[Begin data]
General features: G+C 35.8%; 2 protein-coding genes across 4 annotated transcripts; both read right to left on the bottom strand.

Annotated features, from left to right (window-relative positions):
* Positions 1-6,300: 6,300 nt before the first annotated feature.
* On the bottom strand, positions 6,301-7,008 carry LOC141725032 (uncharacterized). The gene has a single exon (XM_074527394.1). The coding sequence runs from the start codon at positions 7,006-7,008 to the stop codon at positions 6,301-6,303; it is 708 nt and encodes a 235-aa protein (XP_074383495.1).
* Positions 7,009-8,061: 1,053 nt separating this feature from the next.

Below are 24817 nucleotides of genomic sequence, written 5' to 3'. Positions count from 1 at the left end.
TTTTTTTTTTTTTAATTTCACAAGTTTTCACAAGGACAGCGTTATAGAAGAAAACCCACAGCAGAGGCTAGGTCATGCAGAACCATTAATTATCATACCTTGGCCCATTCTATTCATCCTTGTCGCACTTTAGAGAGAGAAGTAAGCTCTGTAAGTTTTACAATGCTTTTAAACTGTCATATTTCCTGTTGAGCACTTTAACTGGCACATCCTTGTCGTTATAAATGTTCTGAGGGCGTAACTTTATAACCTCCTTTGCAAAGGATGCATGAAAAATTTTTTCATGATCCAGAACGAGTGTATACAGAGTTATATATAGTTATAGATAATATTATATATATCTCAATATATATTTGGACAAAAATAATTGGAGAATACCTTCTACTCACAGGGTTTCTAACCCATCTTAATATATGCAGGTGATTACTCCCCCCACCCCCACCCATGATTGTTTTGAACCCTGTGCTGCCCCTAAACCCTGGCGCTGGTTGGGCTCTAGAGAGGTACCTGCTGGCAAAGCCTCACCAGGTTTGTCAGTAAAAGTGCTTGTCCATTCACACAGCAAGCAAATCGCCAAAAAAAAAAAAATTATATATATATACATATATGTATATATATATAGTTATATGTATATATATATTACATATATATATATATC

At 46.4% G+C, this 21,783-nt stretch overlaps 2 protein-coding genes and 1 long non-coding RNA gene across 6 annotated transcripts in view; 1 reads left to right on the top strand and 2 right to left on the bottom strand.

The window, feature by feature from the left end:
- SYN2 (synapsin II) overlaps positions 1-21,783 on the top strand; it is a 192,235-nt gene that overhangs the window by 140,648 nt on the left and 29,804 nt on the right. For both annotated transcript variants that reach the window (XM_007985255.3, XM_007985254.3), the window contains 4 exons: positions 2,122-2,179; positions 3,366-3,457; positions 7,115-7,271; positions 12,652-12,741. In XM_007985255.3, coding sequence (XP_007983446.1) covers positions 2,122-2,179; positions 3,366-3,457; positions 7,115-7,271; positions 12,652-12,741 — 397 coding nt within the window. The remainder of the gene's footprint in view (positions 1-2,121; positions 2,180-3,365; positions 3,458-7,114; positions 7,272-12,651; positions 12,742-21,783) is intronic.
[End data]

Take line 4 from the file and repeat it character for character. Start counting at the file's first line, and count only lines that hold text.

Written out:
* On the bottom strand, positions 6,301-7,008 carry LOC141725032 (uncharacterized). The gene has a single exon (XM_074527394.1). The coding sequence runs from the start codon at positions 7,006-7,008 to the stop codon at positions 6,301-6,303; it is 708 nt and encodes a 235-aa protein (XP_074383495.1).